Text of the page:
Teaching 8th grade Astronomy:
World Science Fest NYC JWST:

Along the way I met and became close friends with the late Prof. Jay Pasachoff of Williams College who asked me to build a planetarium as well. Jay invited me to my first Total Solar Eclipse in China in 2009 where I captured several videos of the event. It was my first time using a $100 equatorial mount for the live video camera.

TSE 2009 Fisheye:
TSE 2009 Realtime:

In 2012 Jay invited me to join his team atop Haleakala to make a time lapse video of the last Transit of Venus in our lifetime. I purchased my first real mount and scope and just barely managed to align it in time for the 6.5 hour event.

Transit of Venus 2012:

On returning from the TOV I did a presentation for the AAAP where I met Robert Vanderbei. Robert approached me and asked if I could find a single image from Maui that matched images he shot from Princeton. We found two that were time stamped the same moment. Robert published a paper showing how it was possible to measure the AU from the two images.

Venus Transit Parallax Measurement

Over the years Robert has inspired and mentored me in refining my ability to align my scope to the point of being able to image deep space objects. My equipment is modest but I have a lot of fun.

Along the way I have continued to make time lapse videos of celestial events.

Here is a sample.
Transit of Mercury 2019:
Jupiter Rising 2012:
TSE 2017 360deg: (this works with google cardboard)
Winter Milky Way Haleakala:
TSE 2012 Cairns, Australia: (we were clouded out)

Presently I am upgrading two new planetariums, one for me and one for Williams College. They are based on the new E&S D7 software and will run in 4K. I have a lot of software to update and will need to re-render many of the videos. When I finish the upgrade perhaps I can do a demo for the AAAP, it will be few months yet.

With the help of Jay Pasachoff, I was given access to 4k frames from the SDO to do some studies of various Solar structures. Here is just a tiny taste: I have many more but have not posted them.

If you are interested, I have also posted recordings I made of the Voyager II flyby of Neptune.
Voyager is one of my many obsessions.

Here are the two recent videos I posted on YouTube of the “Green Comet”

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Introducing New Student Member

YugandharaLuthraHi, I am Yugandhara Luthra, a junior attending Princeton High School in New Jersey. My passion lies in the fields of science and mathematics, with a particular fascination for space exploration and its endless possibilities. As a participant in the PHS Research Program, I am fortunate enough to delve into research projects centered around stars, exoplanets, and particle accelerators. I continuously challenge myself with advanced courses from Harvard University in the field of astronomy and physics.  

I am dedicated to making a positive impact on the world beyond my academic pursuits. As a leader and participant in PHS Food Aid and PHS IDEAS Center initiatives, I work on projects that benefit our community and address critical issues facing humanity. Additionally, I hold the roles as Vice-President for Odyssey of the Mind and VP-Logistics for the Science by the Scoop club at PHS. Through these various leadership positions, I am able to contribute my skills and expertise to diverse projects and collaborate with others to create positive change.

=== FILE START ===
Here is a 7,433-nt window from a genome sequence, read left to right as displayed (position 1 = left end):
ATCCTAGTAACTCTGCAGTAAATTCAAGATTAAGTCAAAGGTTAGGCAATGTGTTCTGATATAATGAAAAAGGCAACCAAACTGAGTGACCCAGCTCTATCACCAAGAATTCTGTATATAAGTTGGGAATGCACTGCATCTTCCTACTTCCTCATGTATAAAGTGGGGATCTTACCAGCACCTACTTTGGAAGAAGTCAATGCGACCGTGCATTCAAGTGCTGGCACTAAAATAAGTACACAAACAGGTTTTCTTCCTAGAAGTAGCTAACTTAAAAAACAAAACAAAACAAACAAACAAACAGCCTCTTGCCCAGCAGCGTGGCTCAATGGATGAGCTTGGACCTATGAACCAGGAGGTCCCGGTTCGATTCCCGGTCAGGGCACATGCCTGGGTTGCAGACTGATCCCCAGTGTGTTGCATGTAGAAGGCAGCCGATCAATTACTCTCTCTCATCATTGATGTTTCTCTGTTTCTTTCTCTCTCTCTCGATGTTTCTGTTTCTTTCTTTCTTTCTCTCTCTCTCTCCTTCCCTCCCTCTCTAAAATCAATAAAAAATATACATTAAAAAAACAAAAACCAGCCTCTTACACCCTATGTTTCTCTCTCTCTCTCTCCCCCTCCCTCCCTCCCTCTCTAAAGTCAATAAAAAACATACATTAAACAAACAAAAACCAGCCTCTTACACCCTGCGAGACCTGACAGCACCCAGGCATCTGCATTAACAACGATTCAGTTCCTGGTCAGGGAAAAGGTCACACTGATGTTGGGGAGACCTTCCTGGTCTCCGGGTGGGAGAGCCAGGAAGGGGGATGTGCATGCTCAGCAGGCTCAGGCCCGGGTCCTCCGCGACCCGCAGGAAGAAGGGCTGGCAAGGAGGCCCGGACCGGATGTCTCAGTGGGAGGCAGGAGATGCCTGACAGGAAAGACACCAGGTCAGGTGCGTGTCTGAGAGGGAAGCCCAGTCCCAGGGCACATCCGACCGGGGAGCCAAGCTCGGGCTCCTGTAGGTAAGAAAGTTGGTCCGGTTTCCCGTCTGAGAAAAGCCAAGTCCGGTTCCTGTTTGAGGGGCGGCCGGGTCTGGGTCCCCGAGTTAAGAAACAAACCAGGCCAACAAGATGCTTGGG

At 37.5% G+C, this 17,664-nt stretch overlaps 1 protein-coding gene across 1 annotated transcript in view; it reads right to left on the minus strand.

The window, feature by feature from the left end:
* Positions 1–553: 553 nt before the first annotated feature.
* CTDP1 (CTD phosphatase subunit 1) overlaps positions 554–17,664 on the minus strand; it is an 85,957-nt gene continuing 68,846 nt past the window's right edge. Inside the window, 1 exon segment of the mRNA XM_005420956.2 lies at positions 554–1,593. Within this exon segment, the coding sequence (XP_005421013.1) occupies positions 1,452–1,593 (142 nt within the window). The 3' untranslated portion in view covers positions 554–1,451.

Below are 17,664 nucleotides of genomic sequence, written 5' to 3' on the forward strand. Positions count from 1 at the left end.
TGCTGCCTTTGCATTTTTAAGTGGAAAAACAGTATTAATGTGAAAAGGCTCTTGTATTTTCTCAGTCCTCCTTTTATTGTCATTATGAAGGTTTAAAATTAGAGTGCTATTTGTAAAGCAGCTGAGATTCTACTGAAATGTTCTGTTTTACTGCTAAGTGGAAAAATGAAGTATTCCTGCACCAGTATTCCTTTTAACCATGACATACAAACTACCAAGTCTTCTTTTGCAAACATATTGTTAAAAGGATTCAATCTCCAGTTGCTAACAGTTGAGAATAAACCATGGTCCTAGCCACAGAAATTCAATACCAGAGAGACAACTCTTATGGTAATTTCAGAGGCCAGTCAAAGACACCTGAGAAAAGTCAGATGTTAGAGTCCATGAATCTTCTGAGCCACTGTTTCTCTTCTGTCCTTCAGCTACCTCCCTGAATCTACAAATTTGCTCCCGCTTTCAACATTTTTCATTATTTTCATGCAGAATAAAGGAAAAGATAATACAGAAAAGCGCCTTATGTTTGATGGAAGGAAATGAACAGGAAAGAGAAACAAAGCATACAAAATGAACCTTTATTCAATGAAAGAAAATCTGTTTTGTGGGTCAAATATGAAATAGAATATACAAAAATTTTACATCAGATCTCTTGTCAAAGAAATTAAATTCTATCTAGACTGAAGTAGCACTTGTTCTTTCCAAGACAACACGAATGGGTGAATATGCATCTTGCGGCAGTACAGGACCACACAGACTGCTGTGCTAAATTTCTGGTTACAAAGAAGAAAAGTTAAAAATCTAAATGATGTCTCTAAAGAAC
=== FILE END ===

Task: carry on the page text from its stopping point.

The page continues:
Regarding my extracurricular pursuits, I find solace in golf and reading, which provide me with a serene retreat to unwind and reconnect with myself–after a busy day or a demanding week.

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Marshall Space Flight Center

by S. Prasad Ganti

Huntsville, Alabama is known as the Rocket City. This is where the rocket scientist Wernher Von Braun worked on designing rockets to fly to the moon. At what is now named as Marshall Space Flight Center, named for the late Secretary of State George Marshall.

In the 1940s, Huntsville was selected as a location for chemical weapons manufacturing for the war effort, and the Army established the Redstone Arsenal. After World War II, the base became the rocket and missile facility where Wernher Von Braun guided the development of the Redstone, Jupiter, and Pershing missiles. And the rockets that sent the first U.S. satellite into orbit and the first astronauts to the moon. 

Von Braun had the idea of creating a space center open for the public so that they can better appreciate what the rocket scientists do. The state of Alabama agreed with him and thus was born the US Rocket and Space center. I had the good fortune of visiting there recently. The pictures shown below have been taken using my iPad pro. The picture below shows the main building and the parking lot. 

The picture below shows the Saturn V rocket which boosted the Apollo spacecraft towards the moon. The scale of the rocket is evident from the other objects in the background. It dwarfs everything else. The Saturn V rocket is also there in Kennedy Space Center in Florida and Johnson Space Center in Houston. But in Huntsville, it stands towering and is visible from neighboring roads and highways for miles. 

The picture below is of the same Saturn V rocket lit up as it was getting dark. The dimmer spot of light slightly to the left of the upper tip of the rocket is the planet Saturn !. The main building has a cross section of the Saturn V laid end to end horizontally. And each section explained in detail.